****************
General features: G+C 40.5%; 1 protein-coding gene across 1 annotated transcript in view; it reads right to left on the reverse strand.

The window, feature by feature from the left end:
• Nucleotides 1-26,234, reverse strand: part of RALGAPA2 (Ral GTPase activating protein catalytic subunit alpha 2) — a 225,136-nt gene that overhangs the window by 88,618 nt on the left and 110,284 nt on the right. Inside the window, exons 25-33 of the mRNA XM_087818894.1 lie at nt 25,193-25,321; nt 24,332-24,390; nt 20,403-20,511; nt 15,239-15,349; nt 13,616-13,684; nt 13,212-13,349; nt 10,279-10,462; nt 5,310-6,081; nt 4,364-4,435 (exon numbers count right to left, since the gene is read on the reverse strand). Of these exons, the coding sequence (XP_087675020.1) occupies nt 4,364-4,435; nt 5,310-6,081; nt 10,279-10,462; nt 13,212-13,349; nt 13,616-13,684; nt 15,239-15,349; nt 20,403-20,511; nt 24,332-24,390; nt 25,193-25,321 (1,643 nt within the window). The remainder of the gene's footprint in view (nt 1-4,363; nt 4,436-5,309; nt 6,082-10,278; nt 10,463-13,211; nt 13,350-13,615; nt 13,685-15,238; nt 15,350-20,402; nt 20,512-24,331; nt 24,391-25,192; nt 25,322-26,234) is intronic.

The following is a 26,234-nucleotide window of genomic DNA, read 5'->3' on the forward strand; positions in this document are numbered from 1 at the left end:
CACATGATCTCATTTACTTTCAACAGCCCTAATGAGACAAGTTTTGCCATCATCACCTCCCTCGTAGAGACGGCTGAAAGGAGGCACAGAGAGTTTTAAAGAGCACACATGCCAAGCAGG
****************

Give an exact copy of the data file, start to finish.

General features: G+C 40.5%; 1 protein-coding gene across 1 annotated transcript in view; it reads right to left on the reverse strand.

The window, feature by feature from the left end:
• Nucleotides 1-26,234, reverse strand: part of RALGAPA2 (Ral GTPase activating protein catalytic subunit alpha 2) — a 225,136-nt gene that overhangs the window by 88,618 nt on the left and 110,284 nt on the right. Inside the window, exons 25-33 of the mRNA XM_087818894.1 lie at nt 25,193-25,321; nt 24,332-24,390; nt 20,403-20,511; nt 15,239-15,349; nt 13,616-13,684; nt 13,212-13,349; nt 10,279-10,462; nt 5,310-6,081; nt 4,364-4,435 (exon numbers count right to left, since the gene is read on the reverse strand). Of these exons, the coding sequence (XP_087675020.1) occupies nt 4,364-4,435; nt 5,310-6,081; nt 10,279-10,462; nt 13,212-13,349; nt 13,616-13,684; nt 15,239-15,349; nt 20,403-20,511; nt 24,332-24,390; nt 25,193-25,321 (1,643 nt within the window). The remainder of the gene's footprint in view (nt 1-4,363; nt 4,436-5,309; nt 6,082-10,278; nt 10,463-13,211; nt 13,350-13,615; nt 13,685-15,238; nt 15,350-20,402; nt 20,512-24,331; nt 24,391-25,192; nt 25,322-26,234) is intronic.

The following is a 26,234-nucleotide window of genomic DNA, read 5'->3' on the forward strand; positions in this document are numbered from 1 at the left end:
CACATGATCTCATTTACTTTCAACAGCCCTAATGAGACAAGTTTTGCCATCATCACCTCCCTCGTAGAGACGGCTGAAAGGAGGCACAGAGAGTTTTAAAGAGCACACATGCCAAGCAGG